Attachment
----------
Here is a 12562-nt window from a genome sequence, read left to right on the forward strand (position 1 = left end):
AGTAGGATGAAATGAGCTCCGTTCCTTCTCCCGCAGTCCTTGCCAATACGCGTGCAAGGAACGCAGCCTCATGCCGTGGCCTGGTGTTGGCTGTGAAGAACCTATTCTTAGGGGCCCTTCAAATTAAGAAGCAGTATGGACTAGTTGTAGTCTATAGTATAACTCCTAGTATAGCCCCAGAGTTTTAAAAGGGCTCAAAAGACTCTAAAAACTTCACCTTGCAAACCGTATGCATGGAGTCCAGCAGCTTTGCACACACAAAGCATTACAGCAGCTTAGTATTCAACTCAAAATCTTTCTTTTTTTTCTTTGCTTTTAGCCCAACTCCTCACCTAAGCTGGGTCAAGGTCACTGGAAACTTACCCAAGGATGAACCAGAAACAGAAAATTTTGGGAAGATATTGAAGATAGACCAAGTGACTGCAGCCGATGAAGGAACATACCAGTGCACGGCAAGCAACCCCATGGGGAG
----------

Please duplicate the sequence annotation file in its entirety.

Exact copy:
Here is a 12562-nt window from a genome sequence, read left to right on the forward strand (position 1 = left end):
AGTAGGATGAAATGAGCTCCGTTCCTTCTCCCGCAGTCCTTGCCAATACGCGTGCAAGGAACGCAGCCTCATGCCGTGGCCTGGTGTTGGCTGTGAAGAACCTATTCTTAGGGGCCCTTCAAATTAAGAAGCAGTATGGACTAGTTGTAGTCTATAGTATAACTCCTAGTATAGCCCCAGAGTTTTAAAAGGGCTCAAAAGACTCTAAAAACTTCACCTTGCAAACCGTATGCATGGAGTCCAGCAGCTTTGCACACACAAAGCATTACAGCAGCTTAGTATTCAACTCAAAATCTTTCTTTTTTTTCTTTGCTTTTAGCCCAACTCCTCACCTAAGCTGGGTCAAGGTCACTGGAAACTTACCCAAGGATGAACCAGAAACAGAAAATTTTGGGAAGATATTGAAGATAGACCAAGTGACTGCAGCCGATGAAGGAACATACCAGTGCACGGCAAGCAACCCCATGGGGAG